Trucks Pack on Illegal Pounds

Light penalties, costly gas make cheating attractive; roads and bridges take beating
By Jonas Oransky,  Newser Staff
Posted Nov 15, 2007 1:17 PM CST
Many trucking companies are intentionally overloading their vehicles to cut down on gas and fuel costs, knowing that penalties are light.   (Getty Images)
camera-icon View 1 more image

(Newser) – More American truckers are carrying illegally heavy loads, looking to offset diminished manpower and skyrocketing fuel prices—and light fines encourage cheating, the Christian Science Monitor reports. With road damage at issue following August's Minnesota bridge collapse, 30% of trucks are reportedly overloaded—and each of the 8 million tractor-trailers on US roads has the impact of 5,000 cars.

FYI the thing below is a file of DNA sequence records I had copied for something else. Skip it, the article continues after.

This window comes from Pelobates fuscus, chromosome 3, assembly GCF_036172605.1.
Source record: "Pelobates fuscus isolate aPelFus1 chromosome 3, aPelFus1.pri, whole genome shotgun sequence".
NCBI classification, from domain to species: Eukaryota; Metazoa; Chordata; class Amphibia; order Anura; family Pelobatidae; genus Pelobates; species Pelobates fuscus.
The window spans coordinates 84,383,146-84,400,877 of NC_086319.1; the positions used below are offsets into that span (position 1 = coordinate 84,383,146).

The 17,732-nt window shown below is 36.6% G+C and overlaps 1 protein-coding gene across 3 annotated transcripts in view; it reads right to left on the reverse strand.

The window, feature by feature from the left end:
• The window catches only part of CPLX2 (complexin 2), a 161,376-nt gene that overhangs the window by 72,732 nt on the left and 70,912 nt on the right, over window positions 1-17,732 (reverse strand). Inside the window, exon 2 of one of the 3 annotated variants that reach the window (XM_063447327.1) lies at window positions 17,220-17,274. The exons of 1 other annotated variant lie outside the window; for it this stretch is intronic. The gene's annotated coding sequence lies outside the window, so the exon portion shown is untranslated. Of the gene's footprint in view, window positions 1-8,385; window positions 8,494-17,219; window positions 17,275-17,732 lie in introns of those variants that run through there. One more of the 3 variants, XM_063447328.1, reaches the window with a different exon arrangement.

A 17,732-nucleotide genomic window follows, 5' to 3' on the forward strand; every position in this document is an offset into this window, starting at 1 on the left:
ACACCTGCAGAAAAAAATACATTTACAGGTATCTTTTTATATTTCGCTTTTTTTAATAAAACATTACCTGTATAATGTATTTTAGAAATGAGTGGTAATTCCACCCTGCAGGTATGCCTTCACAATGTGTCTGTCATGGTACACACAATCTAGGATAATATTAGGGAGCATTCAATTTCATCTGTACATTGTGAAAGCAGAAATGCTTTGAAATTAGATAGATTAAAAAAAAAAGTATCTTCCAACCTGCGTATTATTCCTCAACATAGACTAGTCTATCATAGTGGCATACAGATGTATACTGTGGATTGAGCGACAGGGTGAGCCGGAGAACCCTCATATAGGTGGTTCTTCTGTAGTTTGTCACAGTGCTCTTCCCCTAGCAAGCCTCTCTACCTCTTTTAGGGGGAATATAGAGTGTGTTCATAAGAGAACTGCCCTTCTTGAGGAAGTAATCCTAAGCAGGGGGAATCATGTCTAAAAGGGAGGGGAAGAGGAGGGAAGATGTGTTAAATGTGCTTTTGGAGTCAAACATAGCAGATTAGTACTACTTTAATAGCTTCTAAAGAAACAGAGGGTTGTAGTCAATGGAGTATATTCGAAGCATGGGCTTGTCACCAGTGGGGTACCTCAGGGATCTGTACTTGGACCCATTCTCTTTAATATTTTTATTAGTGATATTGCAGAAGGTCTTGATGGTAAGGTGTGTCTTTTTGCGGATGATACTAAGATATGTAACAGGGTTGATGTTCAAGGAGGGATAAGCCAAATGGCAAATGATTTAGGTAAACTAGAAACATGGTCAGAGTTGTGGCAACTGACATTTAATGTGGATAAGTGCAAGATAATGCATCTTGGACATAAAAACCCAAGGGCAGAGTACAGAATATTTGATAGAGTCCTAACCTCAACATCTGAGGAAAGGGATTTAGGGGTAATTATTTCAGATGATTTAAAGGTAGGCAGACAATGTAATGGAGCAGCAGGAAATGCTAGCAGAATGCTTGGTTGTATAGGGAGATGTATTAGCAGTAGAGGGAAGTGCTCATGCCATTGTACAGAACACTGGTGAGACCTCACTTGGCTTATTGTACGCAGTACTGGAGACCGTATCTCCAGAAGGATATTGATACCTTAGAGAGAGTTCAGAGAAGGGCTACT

But the heat might not be on its way: Overloading drivers are willing to risk getting caught—sometimes dodging weigh stations altogether—because fines are lenient. "What we're experiencing is that [trucking companies and drivers] are consciously making a decision to run heavier and taking the risk of being caught instead of paying extra manpower costs or buying additional vehicles," one policeman said.